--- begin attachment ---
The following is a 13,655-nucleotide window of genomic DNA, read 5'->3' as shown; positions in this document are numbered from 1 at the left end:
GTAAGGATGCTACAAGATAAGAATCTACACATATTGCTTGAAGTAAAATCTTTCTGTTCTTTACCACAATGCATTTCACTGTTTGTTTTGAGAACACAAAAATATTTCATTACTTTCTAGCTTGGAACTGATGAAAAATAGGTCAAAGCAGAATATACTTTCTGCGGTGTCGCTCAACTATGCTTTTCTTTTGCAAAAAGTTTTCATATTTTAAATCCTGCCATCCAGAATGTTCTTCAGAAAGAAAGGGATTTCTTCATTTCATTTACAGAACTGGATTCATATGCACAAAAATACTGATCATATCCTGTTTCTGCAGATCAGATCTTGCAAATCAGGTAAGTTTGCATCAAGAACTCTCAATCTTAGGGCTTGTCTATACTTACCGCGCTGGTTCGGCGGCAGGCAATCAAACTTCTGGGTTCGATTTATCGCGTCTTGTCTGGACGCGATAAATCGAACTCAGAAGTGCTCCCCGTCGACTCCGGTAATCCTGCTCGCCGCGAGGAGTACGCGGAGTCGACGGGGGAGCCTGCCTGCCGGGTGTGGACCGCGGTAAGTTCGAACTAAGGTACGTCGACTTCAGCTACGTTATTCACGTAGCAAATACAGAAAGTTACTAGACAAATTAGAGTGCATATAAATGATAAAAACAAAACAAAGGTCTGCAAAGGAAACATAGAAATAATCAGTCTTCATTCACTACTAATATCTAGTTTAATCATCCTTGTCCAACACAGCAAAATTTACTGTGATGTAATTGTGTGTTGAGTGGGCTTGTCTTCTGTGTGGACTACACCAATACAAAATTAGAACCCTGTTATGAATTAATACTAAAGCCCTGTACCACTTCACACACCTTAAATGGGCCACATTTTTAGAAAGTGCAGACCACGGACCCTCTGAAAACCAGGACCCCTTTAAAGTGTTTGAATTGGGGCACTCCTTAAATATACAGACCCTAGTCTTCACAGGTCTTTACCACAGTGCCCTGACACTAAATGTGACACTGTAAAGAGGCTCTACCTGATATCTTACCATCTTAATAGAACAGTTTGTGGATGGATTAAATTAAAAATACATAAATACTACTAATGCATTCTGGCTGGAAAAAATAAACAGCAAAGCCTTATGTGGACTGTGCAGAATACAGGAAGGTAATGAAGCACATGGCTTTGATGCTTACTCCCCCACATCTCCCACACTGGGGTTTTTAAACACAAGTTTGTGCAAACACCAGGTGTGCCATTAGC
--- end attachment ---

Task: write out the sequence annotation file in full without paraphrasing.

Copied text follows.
The following is a 13,655-nucleotide window of genomic DNA, read 5'->3' as shown; positions in this document are numbered from 1 at the left end:
GTAAGGATGCTACAAGATAAGAATCTACACATATTGCTTGAAGTAAAATCTTTCTGTTCTTTACCACAATGCATTTCACTGTTTGTTTTGAGAACACAAAAATATTTCATTACTTTCTAGCTTGGAACTGATGAAAAATAGGTCAAAGCAGAATATACTTTCTGCGGTGTCGCTCAACTATGCTTTTCTTTTGCAAAAAGTTTTCATATTTTAAATCCTGCCATCCAGAATGTTCTTCAGAAAGAAAGGGATTTCTTCATTTCATTTACAGAACTGGATTCATATGCACAAAAATACTGATCATATCCTGTTTCTGCAGATCAGATCTTGCAAATCAGGTAAGTTTGCATCAAGAACTCTCAATCTTAGGGCTTGTCTATACTTACCGCGCTGGTTCGGCGGCAGGCAATCAAACTTCTGGGTTCGATTTATCGCGTCTTGTCTGGACGCGATAAATCGAACTCAGAAGTGCTCCCCGTCGACTCCGGTAATCCTGCTCGCCGCGAGGAGTACGCGGAGTCGACGGGGGAGCCTGCCTGCCGGGTGTGGACCGCGGTAAGTTCGAACTAAGGTACGTCGACTTCAGCTACGTTATTCACGTAGCAAATACAGAAAGTTACTAGACAAATTAGAGTGCATATAAATGATAAAAACAAAACAAAGGTCTGCAAAGGAAACATAGAAATAATCAGTCTTCATTCACTACTAATATCTAGTTTAATCATCCTTGTCCAACACAGCAAAATTTACTGTGATGTAATTGTGTGTTGAGTGGGCTTGTCTTCTGTGTGGACTACACCAATACAAAATTAGAACCCTGTTATGAATTAATACTAAAGCCCTGTACCACTTCACACACCTTAAATGGGCCACATTTTTAGAAAGTGCAGACCACGGACCCTCTGAAAACCAGGACCCCTTTAAAGTGTTTGAATTGGGGCACTCCTTAAATATACAGACCCTAGTCTTCACAGGTCTTTACCACAGTGCCCTGACACTAAATGTGACACTGTAAAGAGGCTCTACCTGATATCTTACCATCTTAATAGAACAGTTTGTGGATGGATTAAATTAAAAATACATAAATACTACTAATGCATTCTGGCTGGAAAAAATAAACAGCAAAGCCTTATGTGGACTGTGCAGAATACAGGAAGGTAATGAAGCACATGGCTTTGATGCTTACTCCCCCACATCTCCCACACTGGGGTTTTTAAACACAAGTTTGTGCAAACACCAGGTGTGCCATTAGC